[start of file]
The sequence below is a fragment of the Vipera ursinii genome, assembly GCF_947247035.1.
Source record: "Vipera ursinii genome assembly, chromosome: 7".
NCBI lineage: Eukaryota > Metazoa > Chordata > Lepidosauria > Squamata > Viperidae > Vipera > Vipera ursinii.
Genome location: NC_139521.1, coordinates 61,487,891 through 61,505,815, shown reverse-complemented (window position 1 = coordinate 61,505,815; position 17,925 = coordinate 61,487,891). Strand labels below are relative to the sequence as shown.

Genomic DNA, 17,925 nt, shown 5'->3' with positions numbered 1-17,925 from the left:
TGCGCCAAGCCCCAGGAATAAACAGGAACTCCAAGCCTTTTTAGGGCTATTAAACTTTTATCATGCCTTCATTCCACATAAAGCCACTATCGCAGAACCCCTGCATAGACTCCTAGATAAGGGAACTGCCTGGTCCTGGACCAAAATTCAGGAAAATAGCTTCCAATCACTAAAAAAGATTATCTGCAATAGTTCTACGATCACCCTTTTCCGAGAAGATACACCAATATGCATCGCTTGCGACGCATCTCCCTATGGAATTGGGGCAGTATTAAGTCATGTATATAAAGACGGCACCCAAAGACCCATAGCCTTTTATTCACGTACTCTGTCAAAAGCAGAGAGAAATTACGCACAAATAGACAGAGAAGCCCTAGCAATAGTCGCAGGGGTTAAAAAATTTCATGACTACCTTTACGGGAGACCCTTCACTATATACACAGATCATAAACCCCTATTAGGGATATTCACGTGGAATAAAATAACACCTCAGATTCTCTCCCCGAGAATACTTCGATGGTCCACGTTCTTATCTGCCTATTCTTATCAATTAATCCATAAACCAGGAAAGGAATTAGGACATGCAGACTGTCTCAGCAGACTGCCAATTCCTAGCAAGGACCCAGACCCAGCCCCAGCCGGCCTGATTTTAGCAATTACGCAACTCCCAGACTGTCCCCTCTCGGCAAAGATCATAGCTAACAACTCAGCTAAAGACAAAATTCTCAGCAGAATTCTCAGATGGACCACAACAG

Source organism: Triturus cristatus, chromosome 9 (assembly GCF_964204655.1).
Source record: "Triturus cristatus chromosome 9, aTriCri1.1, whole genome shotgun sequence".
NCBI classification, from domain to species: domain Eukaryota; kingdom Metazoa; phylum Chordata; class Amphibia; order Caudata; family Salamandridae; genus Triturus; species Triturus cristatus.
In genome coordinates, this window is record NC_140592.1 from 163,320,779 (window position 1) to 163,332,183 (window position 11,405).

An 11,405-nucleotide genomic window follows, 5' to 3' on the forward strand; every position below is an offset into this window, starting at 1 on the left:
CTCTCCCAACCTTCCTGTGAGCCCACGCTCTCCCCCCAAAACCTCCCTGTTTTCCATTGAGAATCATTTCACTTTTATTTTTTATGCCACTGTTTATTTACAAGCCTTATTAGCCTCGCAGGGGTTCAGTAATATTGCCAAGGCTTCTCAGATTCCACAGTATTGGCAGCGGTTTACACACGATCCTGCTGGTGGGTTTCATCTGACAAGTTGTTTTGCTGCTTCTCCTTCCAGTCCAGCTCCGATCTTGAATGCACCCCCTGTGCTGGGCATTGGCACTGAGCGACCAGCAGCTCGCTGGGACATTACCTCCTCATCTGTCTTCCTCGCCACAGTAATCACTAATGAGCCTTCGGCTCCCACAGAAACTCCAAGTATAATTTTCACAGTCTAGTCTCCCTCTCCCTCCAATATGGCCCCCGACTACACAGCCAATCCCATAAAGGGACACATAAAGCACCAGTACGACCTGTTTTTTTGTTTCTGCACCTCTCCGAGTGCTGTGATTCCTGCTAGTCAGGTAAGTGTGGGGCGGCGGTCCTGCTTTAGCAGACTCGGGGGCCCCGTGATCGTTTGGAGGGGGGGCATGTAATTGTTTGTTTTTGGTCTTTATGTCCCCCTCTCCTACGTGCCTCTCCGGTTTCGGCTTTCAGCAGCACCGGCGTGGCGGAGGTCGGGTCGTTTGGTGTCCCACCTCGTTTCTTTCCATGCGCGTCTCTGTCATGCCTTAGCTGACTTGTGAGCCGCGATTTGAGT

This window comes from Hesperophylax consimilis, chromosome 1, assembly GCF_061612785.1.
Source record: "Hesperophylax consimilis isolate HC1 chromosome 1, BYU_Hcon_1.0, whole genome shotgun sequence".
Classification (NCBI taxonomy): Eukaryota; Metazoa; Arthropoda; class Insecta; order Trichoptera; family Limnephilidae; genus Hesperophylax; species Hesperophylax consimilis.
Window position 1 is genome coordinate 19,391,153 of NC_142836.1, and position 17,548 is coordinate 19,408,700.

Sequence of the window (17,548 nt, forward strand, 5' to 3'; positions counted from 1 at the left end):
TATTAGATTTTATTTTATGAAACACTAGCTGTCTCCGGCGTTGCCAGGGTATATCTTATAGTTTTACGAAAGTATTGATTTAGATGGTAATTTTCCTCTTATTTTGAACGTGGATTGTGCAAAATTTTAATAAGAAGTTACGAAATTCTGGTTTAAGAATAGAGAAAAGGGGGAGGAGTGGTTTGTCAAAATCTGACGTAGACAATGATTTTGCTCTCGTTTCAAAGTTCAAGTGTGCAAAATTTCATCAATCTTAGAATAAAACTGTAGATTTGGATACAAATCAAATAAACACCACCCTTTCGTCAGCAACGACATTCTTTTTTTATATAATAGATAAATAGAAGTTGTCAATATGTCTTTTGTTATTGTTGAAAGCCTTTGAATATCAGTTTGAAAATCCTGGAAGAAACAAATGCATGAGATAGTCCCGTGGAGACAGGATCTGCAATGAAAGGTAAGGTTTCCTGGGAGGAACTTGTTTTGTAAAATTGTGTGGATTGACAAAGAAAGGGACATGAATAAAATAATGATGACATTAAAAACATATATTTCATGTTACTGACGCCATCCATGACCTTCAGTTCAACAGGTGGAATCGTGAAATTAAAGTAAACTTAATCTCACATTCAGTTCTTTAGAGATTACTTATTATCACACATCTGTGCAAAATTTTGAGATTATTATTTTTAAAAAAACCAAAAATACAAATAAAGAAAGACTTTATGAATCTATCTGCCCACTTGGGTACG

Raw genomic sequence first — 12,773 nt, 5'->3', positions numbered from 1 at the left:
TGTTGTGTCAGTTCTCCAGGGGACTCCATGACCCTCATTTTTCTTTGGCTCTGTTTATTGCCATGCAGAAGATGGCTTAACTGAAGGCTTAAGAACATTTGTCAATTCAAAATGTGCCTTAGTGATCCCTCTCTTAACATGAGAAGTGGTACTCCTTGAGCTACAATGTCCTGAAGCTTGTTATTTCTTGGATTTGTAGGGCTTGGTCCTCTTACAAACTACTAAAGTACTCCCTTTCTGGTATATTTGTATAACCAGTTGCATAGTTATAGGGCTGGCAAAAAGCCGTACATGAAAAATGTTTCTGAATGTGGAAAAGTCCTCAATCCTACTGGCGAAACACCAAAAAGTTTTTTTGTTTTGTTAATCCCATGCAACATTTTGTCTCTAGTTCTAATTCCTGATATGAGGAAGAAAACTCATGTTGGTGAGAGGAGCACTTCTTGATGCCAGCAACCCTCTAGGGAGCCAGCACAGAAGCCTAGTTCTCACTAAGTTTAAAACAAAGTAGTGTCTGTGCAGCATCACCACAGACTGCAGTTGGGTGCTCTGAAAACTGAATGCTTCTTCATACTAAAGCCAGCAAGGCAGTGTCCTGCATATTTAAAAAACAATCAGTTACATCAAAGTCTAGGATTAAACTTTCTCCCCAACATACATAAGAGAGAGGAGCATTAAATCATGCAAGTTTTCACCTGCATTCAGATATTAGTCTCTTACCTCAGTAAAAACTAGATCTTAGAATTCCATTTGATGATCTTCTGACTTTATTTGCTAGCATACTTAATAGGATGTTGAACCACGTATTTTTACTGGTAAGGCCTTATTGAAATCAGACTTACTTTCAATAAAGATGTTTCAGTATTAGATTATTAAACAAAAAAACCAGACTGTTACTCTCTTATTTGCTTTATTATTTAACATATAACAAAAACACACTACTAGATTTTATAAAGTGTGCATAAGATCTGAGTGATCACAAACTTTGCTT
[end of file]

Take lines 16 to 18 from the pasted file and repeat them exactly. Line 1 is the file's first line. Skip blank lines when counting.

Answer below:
Window position 1 is genome coordinate 19,391,153 of NC_142836.1, and position 17,548 is coordinate 19,408,700.

Sequence of the window (17,548 nt, forward strand, 5' to 3'; positions counted from 1 at the left end):
TATTAGATTTTATTTTATGAAACACTAGCTGTCTCCGGCGTTGCCAGGGTATATCTTATAGTTTTACGAAAGTATTGATTTAGATGGTAATTTTCCTCTTATTTTGAACGTGGATTGTGCAAAATTTTAATAAGAAGTTACGAAATTCTGGTTTAAGAATAGAGAAAAGGGGGAGGAGTGGTTTGTCAAAATCTGACGTAGACAATGATTTTGCTCTCGTTTCAAAGTTCAAGTGTGCAAAATTTCATCAATCTTAGAATAAAACTGTAGATTTGGATACAAATCAAATAAACACCACCCTTTCGTCAGCAACGACATTCTTTTTTTATATAATAGATAAATAGAAGTTGTCAATATGTCTTTTGTTATTGTTGAAAGCCTTTGAATATCAGTTTGAAAATCCTGGAAGAAACAAATGCATGAGATAGTCCCGTGGAGACAGGATCTGCAATGAAAGGTAAGGTTTCCTGGGAGGAACTTGTTTTGTAAAATTGTGTGGATTGACAAAGAAAGGGACATGAATAAAATAATGATGACATTAAAAACATATATTTCATGTTACTGACGCCATCCATGACCTTCAGTTCAACAGGTGGAATCGTGAAATTAAAGTAAACTTAATCTCACATTCAGTTCTTTAGAGATTACTTATTATCACACATCTGTGCAAAATTTTGAGATTATTATTTTTAAAAAAACCAAAAATACAAATAAAGAAAGACTTTATGAATCTATCTGCCCACTTGGGTACG